US$11M Agri project for 60 indigenous communities
- 4,500 households targeted
DPI Guyana, Friday, July 6, 2018
Sixty indigenous communities in Region Nine and Region One (Barima-Waini) will benefit from the implementation of a US$11.1M Hinterland Environmentally Sustainable Agricultural Development (HESAD) programme.
The project targets some 30,000 residents from 4,500 poor households; 30 percent youth, 50 percent women. Project Manager Allan John Woolford explained that all the villages and communities in Region Nine are eligible to benefit from the project as well as Mabaruma and Moruca in Region One. He was speaking at the recently concluded Regional Toshaos’ Conference held at the Indigenous Conference Hall, Region Nine.
Woolford said that consultations on the project have already started at the regional level, and a Regional Management Committee (RMC) chaired by Regional Chairman, Brian Allicock has been established. Two representatives from the beneficiaries, along with representatives from the Ministries of Agriculture, Indigenous Peoples’ Affairs, Natural Resources, Business, Public Health and Social Protection are also part of the committee.
Woolford said the project will initially focus on the North Rupununi in order to capitalise on the government’s efforts to exploit the agricultural potential of the area but will also be conducted in Central and South Rupununi – areas most affected by climate change.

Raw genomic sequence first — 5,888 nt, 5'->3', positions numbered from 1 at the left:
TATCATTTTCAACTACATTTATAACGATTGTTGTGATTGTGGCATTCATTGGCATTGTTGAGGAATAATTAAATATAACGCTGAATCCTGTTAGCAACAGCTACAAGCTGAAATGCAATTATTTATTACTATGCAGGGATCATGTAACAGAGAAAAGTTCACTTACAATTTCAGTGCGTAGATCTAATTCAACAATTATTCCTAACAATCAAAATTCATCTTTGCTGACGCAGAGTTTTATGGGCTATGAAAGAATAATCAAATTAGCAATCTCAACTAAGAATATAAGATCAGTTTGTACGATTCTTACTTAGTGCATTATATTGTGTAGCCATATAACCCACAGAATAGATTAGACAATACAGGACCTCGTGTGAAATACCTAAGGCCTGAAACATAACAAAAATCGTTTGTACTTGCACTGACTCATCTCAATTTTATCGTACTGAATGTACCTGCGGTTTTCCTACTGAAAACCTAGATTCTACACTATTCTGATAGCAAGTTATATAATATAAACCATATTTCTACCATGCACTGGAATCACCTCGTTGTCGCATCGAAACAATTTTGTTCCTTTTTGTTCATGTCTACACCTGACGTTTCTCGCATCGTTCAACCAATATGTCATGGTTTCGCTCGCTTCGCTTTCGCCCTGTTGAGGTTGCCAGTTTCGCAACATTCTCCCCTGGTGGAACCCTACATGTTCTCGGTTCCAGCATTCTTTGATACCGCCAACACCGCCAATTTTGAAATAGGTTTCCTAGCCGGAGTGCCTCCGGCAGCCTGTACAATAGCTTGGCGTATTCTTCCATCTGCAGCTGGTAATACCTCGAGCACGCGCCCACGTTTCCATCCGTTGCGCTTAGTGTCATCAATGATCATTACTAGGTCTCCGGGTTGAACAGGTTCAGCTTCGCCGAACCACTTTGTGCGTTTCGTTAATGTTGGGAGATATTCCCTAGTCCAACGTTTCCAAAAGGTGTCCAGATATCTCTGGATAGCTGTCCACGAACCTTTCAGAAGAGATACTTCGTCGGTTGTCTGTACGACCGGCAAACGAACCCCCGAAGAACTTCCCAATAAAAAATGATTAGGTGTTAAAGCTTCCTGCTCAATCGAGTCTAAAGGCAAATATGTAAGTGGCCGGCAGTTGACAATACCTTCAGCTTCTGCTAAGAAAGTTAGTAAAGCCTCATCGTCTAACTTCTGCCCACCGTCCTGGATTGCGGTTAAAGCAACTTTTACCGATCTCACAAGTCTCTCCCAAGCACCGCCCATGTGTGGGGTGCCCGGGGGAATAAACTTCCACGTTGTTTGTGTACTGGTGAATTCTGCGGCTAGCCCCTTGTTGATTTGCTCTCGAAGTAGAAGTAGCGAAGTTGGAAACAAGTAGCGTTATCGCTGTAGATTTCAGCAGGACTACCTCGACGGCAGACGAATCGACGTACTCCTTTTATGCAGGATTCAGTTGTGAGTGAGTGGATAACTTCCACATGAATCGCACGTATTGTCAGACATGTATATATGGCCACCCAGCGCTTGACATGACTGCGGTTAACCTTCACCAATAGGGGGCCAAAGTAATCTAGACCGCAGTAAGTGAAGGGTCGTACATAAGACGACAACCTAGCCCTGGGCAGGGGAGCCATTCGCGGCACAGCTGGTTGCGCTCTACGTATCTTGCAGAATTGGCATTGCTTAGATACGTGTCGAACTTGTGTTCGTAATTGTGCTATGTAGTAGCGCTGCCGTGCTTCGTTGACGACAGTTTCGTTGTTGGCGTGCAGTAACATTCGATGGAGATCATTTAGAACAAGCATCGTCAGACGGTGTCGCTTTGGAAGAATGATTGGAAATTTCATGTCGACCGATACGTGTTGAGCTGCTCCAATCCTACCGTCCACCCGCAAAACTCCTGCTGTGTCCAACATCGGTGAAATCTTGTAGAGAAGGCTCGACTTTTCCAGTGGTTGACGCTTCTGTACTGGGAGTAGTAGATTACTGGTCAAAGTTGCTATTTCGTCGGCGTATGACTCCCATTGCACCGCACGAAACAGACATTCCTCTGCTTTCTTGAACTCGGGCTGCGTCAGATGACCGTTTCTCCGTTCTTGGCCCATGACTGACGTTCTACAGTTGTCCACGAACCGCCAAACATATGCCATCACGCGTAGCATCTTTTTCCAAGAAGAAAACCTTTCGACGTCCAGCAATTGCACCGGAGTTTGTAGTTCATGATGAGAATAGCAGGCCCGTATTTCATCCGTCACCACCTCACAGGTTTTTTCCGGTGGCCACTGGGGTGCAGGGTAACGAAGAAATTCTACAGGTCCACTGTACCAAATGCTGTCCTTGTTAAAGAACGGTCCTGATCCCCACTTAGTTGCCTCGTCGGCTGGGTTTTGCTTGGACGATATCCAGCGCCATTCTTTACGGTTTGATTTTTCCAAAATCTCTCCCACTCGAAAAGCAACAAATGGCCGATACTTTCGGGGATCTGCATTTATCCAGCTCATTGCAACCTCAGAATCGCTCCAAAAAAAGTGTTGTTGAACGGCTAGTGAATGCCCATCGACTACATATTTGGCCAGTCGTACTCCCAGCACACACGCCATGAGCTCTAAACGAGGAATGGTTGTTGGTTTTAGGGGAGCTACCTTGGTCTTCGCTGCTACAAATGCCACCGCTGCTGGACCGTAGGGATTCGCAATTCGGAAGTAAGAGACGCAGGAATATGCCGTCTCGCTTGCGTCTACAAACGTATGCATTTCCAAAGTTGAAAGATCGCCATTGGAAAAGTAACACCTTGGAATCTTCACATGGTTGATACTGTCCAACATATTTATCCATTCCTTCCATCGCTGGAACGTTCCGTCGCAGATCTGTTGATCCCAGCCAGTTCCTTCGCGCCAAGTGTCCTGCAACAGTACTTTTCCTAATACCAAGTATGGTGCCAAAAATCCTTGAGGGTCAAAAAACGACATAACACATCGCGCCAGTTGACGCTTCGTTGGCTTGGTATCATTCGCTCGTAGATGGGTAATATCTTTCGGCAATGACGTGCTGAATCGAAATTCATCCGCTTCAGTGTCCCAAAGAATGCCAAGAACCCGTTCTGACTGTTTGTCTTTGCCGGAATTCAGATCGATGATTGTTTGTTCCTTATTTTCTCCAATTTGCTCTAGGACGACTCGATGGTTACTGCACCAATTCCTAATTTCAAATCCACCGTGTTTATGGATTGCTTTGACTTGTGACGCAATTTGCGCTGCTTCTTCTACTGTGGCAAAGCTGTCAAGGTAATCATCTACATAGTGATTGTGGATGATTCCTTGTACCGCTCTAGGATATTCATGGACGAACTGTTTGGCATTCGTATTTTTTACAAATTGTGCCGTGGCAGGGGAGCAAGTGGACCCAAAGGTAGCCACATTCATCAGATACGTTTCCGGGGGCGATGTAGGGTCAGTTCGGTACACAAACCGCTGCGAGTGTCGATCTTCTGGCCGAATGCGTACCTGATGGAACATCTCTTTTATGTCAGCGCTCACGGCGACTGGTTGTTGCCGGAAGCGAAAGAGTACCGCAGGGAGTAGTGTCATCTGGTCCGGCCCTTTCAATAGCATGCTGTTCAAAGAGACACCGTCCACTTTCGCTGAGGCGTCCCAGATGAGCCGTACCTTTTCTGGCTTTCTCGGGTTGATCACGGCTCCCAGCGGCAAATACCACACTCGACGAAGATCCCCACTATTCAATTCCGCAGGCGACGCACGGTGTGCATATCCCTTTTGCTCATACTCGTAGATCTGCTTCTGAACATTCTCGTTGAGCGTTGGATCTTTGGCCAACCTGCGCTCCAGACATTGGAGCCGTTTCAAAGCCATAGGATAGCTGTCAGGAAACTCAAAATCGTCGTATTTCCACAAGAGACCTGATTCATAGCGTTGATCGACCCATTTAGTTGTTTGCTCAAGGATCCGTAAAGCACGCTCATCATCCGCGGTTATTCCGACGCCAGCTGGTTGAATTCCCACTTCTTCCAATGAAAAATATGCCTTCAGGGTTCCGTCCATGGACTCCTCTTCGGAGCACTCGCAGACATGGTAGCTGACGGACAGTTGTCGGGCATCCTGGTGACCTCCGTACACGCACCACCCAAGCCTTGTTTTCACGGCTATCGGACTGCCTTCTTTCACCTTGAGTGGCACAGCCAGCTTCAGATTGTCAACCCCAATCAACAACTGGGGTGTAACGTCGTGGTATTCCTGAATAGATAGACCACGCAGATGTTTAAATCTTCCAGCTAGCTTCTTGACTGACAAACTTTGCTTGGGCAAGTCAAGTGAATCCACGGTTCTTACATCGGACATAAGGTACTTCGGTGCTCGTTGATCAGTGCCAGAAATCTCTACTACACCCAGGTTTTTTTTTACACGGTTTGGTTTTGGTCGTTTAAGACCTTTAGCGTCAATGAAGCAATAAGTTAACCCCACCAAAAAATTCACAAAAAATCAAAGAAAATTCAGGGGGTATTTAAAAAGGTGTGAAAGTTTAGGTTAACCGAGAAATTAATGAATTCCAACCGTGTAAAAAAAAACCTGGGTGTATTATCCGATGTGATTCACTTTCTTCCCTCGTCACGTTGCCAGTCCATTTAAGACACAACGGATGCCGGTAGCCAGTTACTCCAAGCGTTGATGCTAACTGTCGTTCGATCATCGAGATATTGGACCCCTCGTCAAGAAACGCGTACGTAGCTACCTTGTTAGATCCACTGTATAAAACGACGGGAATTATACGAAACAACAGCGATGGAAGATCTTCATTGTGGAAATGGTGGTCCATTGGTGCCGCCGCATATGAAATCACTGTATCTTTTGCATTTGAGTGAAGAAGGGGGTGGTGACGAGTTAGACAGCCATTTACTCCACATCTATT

The programme will be implemented in phases. Phase One involves the strengthening of the community and producer groups – community production development plans for region nine; implementation of investment plans- investment fund, public and common goods and services and producer groups; and project & knowledge management and coordination- monitoring & evaluation of the implementation in each community and linkages.
Woolford added that support will be given income generating ventures such as Cassava Processing, Cattle Rearing and Eco-Tourism among others. It will also finance water, renewable energy & internet access.
Last year, the Government of Guyana and the International Fund for Agricultural Development (IFAD) signed a US$11.1 Million agreement to boost small-scale farming in hinterland communities. IFAD is providing a US$7.9 Million loan and a US$500,000 grant, while the government is investing US$2.4 Million into the project. The beneficiaries will also be contributing US$300,000.
The project will also facilitate increased access to assets that build community resilience and create enabling productive environments such as water, energy and ICT and ensure that poor, indigenous and non-indigenous rural households living in the project area, whose livelihoods are threatened by economic and environmental risks, are direct beneficiaries.
By: Synieka Thorne